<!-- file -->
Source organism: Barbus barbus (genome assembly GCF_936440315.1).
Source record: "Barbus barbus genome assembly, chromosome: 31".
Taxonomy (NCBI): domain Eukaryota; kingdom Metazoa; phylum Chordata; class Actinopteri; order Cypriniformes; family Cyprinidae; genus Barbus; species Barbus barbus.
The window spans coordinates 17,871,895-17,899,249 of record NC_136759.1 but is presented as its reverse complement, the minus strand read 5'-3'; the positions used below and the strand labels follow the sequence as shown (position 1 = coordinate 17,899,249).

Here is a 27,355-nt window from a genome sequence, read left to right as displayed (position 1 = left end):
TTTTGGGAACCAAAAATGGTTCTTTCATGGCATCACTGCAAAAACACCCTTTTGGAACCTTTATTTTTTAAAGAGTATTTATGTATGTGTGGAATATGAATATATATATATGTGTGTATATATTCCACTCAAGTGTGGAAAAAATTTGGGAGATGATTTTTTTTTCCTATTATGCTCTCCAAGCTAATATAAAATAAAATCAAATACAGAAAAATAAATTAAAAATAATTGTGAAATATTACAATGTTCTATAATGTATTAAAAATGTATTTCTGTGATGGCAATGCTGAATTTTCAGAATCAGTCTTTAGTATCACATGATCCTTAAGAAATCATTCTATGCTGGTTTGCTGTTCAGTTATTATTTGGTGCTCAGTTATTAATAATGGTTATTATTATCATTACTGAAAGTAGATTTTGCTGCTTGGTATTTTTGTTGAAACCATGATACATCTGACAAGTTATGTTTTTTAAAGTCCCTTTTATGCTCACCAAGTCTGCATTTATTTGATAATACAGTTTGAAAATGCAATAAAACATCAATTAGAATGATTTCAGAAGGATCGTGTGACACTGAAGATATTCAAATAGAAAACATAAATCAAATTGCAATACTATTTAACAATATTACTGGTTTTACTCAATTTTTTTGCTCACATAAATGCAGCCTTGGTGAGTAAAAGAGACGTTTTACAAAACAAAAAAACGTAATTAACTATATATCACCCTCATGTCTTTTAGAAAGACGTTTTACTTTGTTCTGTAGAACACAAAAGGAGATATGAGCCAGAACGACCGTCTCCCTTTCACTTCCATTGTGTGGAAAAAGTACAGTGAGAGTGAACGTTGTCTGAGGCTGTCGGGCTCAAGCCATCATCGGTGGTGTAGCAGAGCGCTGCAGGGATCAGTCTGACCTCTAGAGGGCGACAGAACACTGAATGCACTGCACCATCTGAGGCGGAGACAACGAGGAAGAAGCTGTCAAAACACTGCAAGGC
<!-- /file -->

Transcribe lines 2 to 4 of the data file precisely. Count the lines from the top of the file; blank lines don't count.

Source record: "Barbus barbus genome assembly, chromosome: 31".
Taxonomy (NCBI): domain Eukaryota; kingdom Metazoa; phylum Chordata; class Actinopteri; order Cypriniformes; family Cyprinidae; genus Barbus; species Barbus barbus.
The window spans coordinates 17,871,895-17,899,249 of record NC_136759.1 but is presented as its reverse complement, the minus strand read 5'-3'; the positions used below and the strand labels follow the sequence as shown (position 1 = coordinate 17,899,249).